Review Roundup: Richard Bean's GREAT BRITAIN
Paul Taylor of the Independent: Does it live up to its unusual occasion? By and large, yes. This is laughter-making on an industrial scale (to adapt a phrase) and it's a farce with fangs. The play puts the whole incestuous culture back in the dock and subjects it to merciless ridicule. Billie Piper is excellent as Paige Britain, the ambitious news editor of a red-top called The Free Press who learns about phone-hacking by an innocent informant. Pretty soon, she is blackmailing her way into positions of influence with the Met Police and with the leader of the Tory Party.
Henry Hitchings of the Evening Standard: Richard Bean's bracing new play... Billie Piper is thrillingly persuasive... Aaron Neil delights as jaw-droppingly dozy police commissioner Sully Kassam, while Oliver Chris is excellent as his suave deputy...Nicholas Hytner's production is pacy and busy. Giant video screens dominate Tim Hatley's design, relaying snippets from other papers - no prizes for recognising the Daily Wail or the Guardener - and as the images flash past we experience the fluidity of the news agenda as well as its limits. Bean's satire is deliberately grotesque. The cartoonish elements are richly enjoyable, laced with political incorrectness, yet they're interleaved with some altogether more subtle jokes. Even if the show feels a little too broad and could do with a trim, it's barbed, dense and very funny.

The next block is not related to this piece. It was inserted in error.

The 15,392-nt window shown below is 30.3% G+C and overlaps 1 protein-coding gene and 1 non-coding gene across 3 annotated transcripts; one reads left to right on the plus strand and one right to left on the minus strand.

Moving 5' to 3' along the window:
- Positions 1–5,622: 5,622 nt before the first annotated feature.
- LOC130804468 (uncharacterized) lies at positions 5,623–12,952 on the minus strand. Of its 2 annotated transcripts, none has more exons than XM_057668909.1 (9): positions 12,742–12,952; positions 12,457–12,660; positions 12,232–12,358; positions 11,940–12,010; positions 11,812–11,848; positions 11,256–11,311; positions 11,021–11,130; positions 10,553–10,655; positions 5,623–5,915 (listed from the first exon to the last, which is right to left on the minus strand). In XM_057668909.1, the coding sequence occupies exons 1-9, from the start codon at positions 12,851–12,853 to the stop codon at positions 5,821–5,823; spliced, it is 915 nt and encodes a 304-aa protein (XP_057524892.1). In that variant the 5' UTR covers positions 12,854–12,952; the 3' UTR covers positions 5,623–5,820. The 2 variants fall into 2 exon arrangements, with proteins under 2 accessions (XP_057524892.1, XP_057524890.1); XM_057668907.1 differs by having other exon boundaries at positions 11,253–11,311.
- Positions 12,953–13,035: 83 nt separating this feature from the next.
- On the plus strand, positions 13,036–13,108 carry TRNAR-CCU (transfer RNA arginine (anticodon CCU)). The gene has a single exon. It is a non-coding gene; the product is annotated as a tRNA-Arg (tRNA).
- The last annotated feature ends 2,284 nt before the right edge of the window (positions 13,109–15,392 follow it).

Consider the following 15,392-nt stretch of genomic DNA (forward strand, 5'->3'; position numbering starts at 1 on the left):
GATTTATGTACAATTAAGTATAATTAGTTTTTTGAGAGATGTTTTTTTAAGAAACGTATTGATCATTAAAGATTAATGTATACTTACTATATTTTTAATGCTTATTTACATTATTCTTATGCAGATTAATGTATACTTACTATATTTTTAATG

Michael Billingston of the Guardian: At the Free Press, the mission statement is "we go out and destroy other people's lives on your behalf". And, although it has a multimedia Irish proprietor and a foul-mouthed editor, the chief focus is on Paige Britain, its dynamic news editor who has little time for democracy and whose chief urge is to be part of the country's ruling elite.... But Bean is also keen to pin down what he sees as the corrupt chain that binds together press, police and politicians. Paige's zeal for a story leads her to enlist police help in nailing the supposed killer of two missing children and to work hand in glove with phone-hacking private investigators.
Dominic Cavendish of the Daily Telegraph: Best known for that runaway farcical hit One Man, Two Guvnors, Bean has been incensed by the intrusive, illegal carry-on in Fleet Street and the merry-go-round of cronyism and corruption that has shaken public faith in police and politics too. "20 people who talk to 20 people who talk to 20 people," is how he thinks the country has been run. He has penned a vitriolic, bluntly entertaining comedy that initially has the audience tickled pink with its levity, then finally blushing red with national shame.